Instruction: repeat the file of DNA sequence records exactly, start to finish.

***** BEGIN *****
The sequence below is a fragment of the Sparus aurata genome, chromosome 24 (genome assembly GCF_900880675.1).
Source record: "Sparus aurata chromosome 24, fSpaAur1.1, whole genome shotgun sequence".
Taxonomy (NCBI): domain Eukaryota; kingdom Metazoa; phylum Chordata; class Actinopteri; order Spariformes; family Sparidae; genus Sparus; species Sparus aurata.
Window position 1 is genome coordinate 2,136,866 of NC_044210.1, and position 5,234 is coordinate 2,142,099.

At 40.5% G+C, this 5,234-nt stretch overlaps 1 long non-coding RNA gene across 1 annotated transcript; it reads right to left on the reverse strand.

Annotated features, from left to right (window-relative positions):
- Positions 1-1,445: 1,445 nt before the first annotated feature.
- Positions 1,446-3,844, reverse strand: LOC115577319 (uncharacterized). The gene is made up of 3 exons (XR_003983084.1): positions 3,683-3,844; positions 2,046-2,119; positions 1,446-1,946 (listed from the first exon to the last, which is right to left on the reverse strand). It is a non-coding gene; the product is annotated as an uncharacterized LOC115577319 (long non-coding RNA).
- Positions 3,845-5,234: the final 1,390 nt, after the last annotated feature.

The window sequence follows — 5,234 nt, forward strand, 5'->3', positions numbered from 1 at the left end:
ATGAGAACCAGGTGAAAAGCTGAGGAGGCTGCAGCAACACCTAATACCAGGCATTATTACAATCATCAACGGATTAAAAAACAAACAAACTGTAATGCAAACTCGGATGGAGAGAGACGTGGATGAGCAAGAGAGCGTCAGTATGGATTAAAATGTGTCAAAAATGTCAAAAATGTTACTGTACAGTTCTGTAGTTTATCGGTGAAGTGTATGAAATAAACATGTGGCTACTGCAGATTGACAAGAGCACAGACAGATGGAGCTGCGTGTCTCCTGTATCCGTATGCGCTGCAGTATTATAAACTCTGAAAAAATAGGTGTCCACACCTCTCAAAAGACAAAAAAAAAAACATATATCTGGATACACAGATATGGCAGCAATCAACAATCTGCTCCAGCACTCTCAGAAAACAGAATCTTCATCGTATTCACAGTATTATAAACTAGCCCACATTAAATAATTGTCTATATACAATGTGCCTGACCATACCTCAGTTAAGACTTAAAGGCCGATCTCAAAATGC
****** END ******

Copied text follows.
The sequence below is a fragment of the Sparus aurata genome, chromosome 24 (genome assembly GCF_900880675.1).
Source record: "Sparus aurata chromosome 24, fSpaAur1.1, whole genome shotgun sequence".
Taxonomy (NCBI): domain Eukaryota; kingdom Metazoa; phylum Chordata; class Actinopteri; order Spariformes; family Sparidae; genus Sparus; species Sparus aurata.
Window position 1 is genome coordinate 2,136,866 of NC_044210.1, and position 5,234 is coordinate 2,142,099.

At 40.5% G+C, this 5,234-nt stretch overlaps 1 long non-coding RNA gene across 1 annotated transcript; it reads right to left on the reverse strand.

Annotated features, from left to right (window-relative positions):
- Positions 1-1,445: 1,445 nt before the first annotated feature.
- Positions 1,446-3,844, reverse strand: LOC115577319 (uncharacterized). The gene is made up of 3 exons (XR_003983084.1): positions 3,683-3,844; positions 2,046-2,119; positions 1,446-1,946 (listed from the first exon to the last, which is right to left on the reverse strand). It is a non-coding gene; the product is annotated as an uncharacterized LOC115577319 (long non-coding RNA).
- Positions 3,845-5,234: the final 1,390 nt, after the last annotated feature.

The window sequence follows — 5,234 nt, forward strand, 5'->3', positions numbered from 1 at the left end:
ATGAGAACCAGGTGAAAAGCTGAGGAGGCTGCAGCAACACCTAATACCAGGCATTATTACAATCATCAACGGATTAAAAAACAAACAAACTGTAATGCAAACTCGGATGGAGAGAGACGTGGATGAGCAAGAGAGCGTCAGTATGGATTAAAATGTGTCAAAAATGTCAAAAATGTTACTGTACAGTTCTGTAGTTTATCGGTGAAGTGTATGAAATAAACATGTGGCTACTGCAGATTGACAAGAGCACAGACAGATGGAGCTGCGTGTCTCCTGTATCCGTATGCGCTGCAGTATTATAAACTCTGAAAAAATAGGTGTCCACACCTCTCAAAAGACAAAAAAAAAAACATATATCTGGATACACAGATATGGCAGCAATCAACAATCTGCTCCAGCACTCTCAGAAAACAGAATCTTCATCGTATTCACAGTATTATAAACTAGCCCACATTAAATAATTGTCTATATACAATGTGCCTGACCATACCTCAGTTAAGACTTAAAGGCCGATCTCAAAATGC